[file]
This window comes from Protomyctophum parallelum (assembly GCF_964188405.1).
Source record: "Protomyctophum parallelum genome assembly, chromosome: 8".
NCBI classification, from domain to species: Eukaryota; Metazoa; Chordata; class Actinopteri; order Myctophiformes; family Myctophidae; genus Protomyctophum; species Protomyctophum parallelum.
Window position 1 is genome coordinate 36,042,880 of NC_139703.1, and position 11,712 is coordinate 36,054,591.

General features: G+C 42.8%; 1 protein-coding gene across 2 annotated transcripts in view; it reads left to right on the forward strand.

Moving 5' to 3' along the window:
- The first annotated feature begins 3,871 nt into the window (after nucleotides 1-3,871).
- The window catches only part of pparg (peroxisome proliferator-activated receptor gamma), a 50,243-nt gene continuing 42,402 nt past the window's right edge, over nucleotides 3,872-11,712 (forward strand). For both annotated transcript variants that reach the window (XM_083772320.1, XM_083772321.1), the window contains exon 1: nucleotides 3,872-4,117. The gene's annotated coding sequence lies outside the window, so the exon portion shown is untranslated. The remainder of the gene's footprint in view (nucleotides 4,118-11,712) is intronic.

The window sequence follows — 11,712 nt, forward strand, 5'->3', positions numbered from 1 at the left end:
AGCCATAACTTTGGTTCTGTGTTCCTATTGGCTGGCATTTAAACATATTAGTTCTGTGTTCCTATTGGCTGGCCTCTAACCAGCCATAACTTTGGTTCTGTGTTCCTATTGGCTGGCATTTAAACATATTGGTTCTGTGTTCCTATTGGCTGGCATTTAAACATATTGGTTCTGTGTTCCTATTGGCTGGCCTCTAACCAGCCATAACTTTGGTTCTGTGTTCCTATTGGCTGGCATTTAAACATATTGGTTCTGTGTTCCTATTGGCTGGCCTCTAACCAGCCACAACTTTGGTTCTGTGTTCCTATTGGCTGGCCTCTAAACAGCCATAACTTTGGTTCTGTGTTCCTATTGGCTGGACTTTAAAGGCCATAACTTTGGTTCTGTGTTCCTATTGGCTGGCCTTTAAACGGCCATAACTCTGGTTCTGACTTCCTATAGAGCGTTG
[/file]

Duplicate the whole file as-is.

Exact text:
This window comes from Protomyctophum parallelum (assembly GCF_964188405.1).
Source record: "Protomyctophum parallelum genome assembly, chromosome: 8".
NCBI classification, from domain to species: Eukaryota; Metazoa; Chordata; class Actinopteri; order Myctophiformes; family Myctophidae; genus Protomyctophum; species Protomyctophum parallelum.
Window position 1 is genome coordinate 36,042,880 of NC_139703.1, and position 11,712 is coordinate 36,054,591.

General features: G+C 42.8%; 1 protein-coding gene across 2 annotated transcripts in view; it reads left to right on the forward strand.

Moving 5' to 3' along the window:
- The first annotated feature begins 3,871 nt into the window (after nucleotides 1-3,871).
- The window catches only part of pparg (peroxisome proliferator-activated receptor gamma), a 50,243-nt gene continuing 42,402 nt past the window's right edge, over nucleotides 3,872-11,712 (forward strand). For both annotated transcript variants that reach the window (XM_083772320.1, XM_083772321.1), the window contains exon 1: nucleotides 3,872-4,117. The gene's annotated coding sequence lies outside the window, so the exon portion shown is untranslated. The remainder of the gene's footprint in view (nucleotides 4,118-11,712) is intronic.

The window sequence follows — 11,712 nt, forward strand, 5'->3', positions numbered from 1 at the left end:
AGCCATAACTTTGGTTCTGTGTTCCTATTGGCTGGCATTTAAACATATTAGTTCTGTGTTCCTATTGGCTGGCCTCTAACCAGCCATAACTTTGGTTCTGTGTTCCTATTGGCTGGCATTTAAACATATTGGTTCTGTGTTCCTATTGGCTGGCATTTAAACATATTGGTTCTGTGTTCCTATTGGCTGGCCTCTAACCAGCCATAACTTTGGTTCTGTGTTCCTATTGGCTGGCATTTAAACATATTGGTTCTGTGTTCCTATTGGCTGGCCTCTAACCAGCCACAACTTTGGTTCTGTGTTCCTATTGGCTGGCCTCTAAACAGCCATAACTTTGGTTCTGTGTTCCTATTGGCTGGACTTTAAAGGCCATAACTTTGGTTCTGTGTTCCTATTGGCTGGCCTTTAAACGGCCATAACTCTGGTTCTGACTTCCTATAGAGCGTTG